For fans of DC Comics’ “Green Lantern” comic book, Sinestro is a name that looms large over the mythos. At one time the greatest member of the Green Lantern Corps, his desire to see the universe shaped in his perfect, orderly image saw him stripped of his ring and rank. Since being cast out of the Corps, he has become the GLC’s greatest nemesis, bearing of a yellow power ring and founding the Sinestro Corps, an intergalactic legion of beings chosen to wield their own rings based on their ability to instill great fear in their enemies.
In Warner Bros.’ upcoming “Green Lantern” feature film, Sinestro has yet to arrive at his fearful fate, but actor Mark Strong never allowed that future to be far from his thoughts. “[I wanted] to just play what’s in the script,” he told CBR News during our visit to the set of the movie. Strong’s awareness of Sinestro’s eventual path combined with conversations with “Green Lantern” comic writer Geoff Johns about the character informed his portrayal of the iconic villain. Through regular email exchanges with Strong, Johns even revealed new elements of the character’s past that have yet to be explored in the comics, offering the actor unique insight into Sinestro that even lifelong fans of the character have yet to discover. “There’s a lot of pain in his background,” Strong said. “There’s a rich vein of stuff to draw on.”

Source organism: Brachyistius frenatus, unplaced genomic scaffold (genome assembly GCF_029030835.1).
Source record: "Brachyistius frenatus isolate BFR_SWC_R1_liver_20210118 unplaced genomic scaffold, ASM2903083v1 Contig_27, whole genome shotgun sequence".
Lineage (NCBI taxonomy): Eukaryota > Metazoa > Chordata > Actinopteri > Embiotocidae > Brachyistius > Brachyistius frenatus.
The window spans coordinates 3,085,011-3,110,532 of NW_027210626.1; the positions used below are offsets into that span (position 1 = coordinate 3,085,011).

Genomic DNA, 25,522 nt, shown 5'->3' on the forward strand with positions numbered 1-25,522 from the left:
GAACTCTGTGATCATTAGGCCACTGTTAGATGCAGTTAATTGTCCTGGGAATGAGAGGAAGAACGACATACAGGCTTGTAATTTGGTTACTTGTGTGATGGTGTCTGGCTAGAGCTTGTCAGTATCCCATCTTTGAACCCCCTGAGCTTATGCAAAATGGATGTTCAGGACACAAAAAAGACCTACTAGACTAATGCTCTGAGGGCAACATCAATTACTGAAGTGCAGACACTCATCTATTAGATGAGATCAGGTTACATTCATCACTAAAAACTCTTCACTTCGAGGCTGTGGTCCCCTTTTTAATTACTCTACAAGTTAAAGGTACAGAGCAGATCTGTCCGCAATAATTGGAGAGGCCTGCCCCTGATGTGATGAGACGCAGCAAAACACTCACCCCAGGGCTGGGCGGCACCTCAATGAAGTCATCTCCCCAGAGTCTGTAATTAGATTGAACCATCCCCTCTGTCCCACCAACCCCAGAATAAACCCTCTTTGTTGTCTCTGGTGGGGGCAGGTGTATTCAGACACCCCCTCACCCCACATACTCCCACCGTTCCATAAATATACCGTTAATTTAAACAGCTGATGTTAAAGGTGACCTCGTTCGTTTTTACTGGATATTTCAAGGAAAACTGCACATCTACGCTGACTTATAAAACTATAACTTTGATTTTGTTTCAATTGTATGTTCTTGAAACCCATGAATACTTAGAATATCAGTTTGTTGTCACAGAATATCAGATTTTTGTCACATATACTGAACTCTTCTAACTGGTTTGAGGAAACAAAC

“There is a streak of arrogance and danger about him [in the film],” he explained, emphasizing the fact that none of Sinestro’s actions in film are actually evil. Instead, his harsh exterior comes from his role as a military commander.